1. Net job growth is driven by new businesses. Existing establishments tend to shed jobs. But according to the Labor Department’s new Business Employment Dynamics report, “the trend has clearly shifted. In 12Q3 opening establishments added 1.27 million jobs. In the last cycle this figure averaged closer to 1.5 million jobs per quarter, and in the 1990s the figure averaged 1.75 million per quarter.” Down, down, down.2. Feroli notes that employment “births” — a subset of openings not including reopenings of seasonal businesses — are also weak. Employment births in 12Q3 as a percent of all employment held at 0.7% in 12Q3 for the fourteenth consecutive quarter. In contrast, this figure stood between 1.1% and 1.3% during the 1990s.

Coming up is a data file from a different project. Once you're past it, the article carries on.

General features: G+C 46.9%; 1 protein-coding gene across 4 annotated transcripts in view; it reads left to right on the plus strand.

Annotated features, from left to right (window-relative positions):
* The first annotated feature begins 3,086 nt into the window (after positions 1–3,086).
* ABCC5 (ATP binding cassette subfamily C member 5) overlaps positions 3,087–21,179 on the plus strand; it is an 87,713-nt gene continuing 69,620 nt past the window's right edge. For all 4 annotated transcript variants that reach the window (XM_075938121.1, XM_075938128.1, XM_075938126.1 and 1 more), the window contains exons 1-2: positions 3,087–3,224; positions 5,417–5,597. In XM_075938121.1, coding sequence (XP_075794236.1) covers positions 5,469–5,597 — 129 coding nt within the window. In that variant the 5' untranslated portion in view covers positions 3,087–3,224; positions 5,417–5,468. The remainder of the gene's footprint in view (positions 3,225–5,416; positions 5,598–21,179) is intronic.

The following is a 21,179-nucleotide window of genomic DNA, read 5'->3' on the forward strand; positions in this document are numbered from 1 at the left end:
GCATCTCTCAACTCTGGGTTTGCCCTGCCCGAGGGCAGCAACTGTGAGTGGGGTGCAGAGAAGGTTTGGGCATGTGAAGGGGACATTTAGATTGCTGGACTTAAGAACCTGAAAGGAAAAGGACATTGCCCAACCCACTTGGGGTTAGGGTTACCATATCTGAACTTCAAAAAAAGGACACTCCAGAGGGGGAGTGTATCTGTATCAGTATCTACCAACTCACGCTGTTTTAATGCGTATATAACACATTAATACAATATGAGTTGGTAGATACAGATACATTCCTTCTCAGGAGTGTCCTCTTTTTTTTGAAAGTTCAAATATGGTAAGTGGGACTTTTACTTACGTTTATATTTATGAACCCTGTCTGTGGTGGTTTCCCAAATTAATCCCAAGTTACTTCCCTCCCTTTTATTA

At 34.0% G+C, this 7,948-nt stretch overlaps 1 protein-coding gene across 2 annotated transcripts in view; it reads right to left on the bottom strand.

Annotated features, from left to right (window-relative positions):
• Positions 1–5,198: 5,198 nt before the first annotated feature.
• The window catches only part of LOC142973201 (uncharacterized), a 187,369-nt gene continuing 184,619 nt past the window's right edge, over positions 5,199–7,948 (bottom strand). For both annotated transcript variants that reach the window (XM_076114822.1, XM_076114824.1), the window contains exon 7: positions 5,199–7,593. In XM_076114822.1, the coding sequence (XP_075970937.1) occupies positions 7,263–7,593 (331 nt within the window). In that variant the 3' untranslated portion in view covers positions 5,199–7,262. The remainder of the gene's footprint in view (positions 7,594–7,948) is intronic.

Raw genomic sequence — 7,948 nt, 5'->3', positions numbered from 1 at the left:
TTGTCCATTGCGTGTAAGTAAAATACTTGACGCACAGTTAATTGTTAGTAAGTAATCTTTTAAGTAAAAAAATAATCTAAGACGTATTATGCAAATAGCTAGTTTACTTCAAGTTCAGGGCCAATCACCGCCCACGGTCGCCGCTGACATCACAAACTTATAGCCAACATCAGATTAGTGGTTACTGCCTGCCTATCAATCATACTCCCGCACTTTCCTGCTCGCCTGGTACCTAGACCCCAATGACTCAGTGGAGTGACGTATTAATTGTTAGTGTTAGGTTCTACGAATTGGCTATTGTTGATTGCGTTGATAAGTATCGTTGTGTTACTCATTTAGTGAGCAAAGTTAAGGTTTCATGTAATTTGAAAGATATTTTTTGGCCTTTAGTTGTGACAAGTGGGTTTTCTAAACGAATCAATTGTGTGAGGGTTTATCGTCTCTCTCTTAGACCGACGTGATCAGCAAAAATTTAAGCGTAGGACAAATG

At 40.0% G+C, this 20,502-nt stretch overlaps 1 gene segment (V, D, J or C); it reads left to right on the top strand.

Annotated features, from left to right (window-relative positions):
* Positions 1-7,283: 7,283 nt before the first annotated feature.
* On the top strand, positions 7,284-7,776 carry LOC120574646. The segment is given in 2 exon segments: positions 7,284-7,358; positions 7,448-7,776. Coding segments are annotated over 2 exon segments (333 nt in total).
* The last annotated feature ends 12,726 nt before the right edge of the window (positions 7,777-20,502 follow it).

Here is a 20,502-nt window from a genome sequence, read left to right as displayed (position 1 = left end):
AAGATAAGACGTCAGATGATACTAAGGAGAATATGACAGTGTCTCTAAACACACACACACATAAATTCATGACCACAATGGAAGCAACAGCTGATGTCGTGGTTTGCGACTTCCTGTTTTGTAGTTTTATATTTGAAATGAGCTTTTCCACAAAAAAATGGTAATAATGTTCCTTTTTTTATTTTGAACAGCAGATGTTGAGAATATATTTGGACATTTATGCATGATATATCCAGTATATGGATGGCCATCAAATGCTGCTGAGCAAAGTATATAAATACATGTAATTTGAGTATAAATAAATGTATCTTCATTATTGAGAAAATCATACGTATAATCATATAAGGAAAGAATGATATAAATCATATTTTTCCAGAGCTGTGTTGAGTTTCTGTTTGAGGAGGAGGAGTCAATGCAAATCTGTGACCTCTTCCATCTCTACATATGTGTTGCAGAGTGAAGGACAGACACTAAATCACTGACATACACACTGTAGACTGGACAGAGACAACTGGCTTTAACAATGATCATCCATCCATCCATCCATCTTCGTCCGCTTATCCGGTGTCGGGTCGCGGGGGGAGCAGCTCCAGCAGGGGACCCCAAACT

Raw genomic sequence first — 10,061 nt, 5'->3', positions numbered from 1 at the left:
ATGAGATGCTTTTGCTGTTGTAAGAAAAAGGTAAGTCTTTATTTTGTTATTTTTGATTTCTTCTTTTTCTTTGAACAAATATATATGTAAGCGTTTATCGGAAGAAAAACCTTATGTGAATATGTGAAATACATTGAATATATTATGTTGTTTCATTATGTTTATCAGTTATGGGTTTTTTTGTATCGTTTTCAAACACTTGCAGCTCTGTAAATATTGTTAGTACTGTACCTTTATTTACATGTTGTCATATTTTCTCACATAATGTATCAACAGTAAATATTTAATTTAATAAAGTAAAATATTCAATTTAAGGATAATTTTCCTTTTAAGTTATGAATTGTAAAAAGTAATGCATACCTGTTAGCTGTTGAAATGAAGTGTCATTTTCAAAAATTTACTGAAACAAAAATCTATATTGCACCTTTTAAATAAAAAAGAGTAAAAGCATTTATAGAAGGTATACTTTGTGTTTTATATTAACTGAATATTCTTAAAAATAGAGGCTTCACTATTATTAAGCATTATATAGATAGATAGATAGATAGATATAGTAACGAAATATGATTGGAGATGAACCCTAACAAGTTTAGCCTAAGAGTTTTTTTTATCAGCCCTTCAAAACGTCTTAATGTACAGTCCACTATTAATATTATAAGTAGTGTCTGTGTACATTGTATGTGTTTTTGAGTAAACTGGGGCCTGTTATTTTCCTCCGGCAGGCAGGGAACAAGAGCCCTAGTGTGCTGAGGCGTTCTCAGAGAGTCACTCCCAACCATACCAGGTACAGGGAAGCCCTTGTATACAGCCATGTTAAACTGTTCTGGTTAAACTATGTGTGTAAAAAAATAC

Surf on over to the AEI page for some striking graphs and for Pethokoukis’ own speculations as to what might be going on.One of America’s greatest strengths has always been its entrepreneurial culture and the willingness of its citizens to take risks on new ideas and new businesses. That culture isn’t gone, but this data sure does suggest that it is at least in trouble. Hopefully this is only a side-effect of the recession and not the sign of anything permanent. If it lingers on as a trend, however, we’ll have to do some serious thinking about what we can do to reverse it.[Store closing sign courtesy of Shutterstock]